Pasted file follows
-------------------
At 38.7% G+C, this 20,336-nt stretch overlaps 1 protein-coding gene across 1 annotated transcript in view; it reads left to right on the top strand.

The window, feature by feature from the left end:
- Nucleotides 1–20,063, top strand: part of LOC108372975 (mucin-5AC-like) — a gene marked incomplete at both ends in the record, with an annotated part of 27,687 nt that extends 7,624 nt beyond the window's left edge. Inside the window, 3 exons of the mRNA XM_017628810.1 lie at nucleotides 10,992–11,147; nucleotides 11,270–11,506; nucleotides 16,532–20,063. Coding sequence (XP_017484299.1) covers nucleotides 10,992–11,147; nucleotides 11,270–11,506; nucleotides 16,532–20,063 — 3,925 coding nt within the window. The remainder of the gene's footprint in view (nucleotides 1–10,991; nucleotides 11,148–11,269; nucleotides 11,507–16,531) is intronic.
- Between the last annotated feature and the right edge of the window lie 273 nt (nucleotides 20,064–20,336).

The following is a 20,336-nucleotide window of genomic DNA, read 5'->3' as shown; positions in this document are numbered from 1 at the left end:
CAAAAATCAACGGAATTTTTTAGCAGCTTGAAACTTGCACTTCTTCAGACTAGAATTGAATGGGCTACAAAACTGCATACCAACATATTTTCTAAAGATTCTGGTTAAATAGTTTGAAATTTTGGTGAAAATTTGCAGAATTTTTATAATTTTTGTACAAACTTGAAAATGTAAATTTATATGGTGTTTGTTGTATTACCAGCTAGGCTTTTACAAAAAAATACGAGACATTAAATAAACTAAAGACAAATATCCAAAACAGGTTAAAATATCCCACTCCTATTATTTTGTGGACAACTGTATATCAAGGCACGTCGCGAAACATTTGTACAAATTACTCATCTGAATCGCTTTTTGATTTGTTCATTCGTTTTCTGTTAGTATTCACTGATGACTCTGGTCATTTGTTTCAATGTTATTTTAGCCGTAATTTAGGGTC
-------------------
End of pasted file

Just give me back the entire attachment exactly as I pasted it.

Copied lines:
At 38.7% G+C, this 20,336-nt stretch overlaps 1 protein-coding gene across 1 annotated transcript in view; it reads left to right on the top strand.

The window, feature by feature from the left end:
- Nucleotides 1–20,063, top strand: part of LOC108372975 (mucin-5AC-like) — a gene marked incomplete at both ends in the record, with an annotated part of 27,687 nt that extends 7,624 nt beyond the window's left edge. Inside the window, 3 exons of the mRNA XM_017628810.1 lie at nucleotides 10,992–11,147; nucleotides 11,270–11,506; nucleotides 16,532–20,063. Coding sequence (XP_017484299.1) covers nucleotides 10,992–11,147; nucleotides 11,270–11,506; nucleotides 16,532–20,063 — 3,925 coding nt within the window. The remainder of the gene's footprint in view (nucleotides 1–10,991; nucleotides 11,148–11,269; nucleotides 11,507–16,531) is intronic.
- Between the last annotated feature and the right edge of the window lie 273 nt (nucleotides 20,064–20,336).

The following is a 20,336-nucleotide window of genomic DNA, read 5'->3' as shown; positions in this document are numbered from 1 at the left end:
CAAAAATCAACGGAATTTTTTAGCAGCTTGAAACTTGCACTTCTTCAGACTAGAATTGAATGGGCTACAAAACTGCATACCAACATATTTTCTAAAGATTCTGGTTAAATAGTTTGAAATTTTGGTGAAAATTTGCAGAATTTTTATAATTTTTGTACAAACTTGAAAATGTAAATTTATATGGTGTTTGTTGTATTACCAGCTAGGCTTTTACAAAAAAATACGAGACATTAAATAAACTAAAGACAAATATCCAAAACAGGTTAAAATATCCCACTCCTATTATTTTGTGGACAACTGTATATCAAGGCACGTCGCGAAACATTTGTACAAATTACTCATCTGAATCGCTTTTTGATTTGTTCATTCGTTTTCTGTTAGTATTCACTGATGACTCTGGTCATTTGTTTCAATGTTATTTTAGCCGTAATTTAGGGTC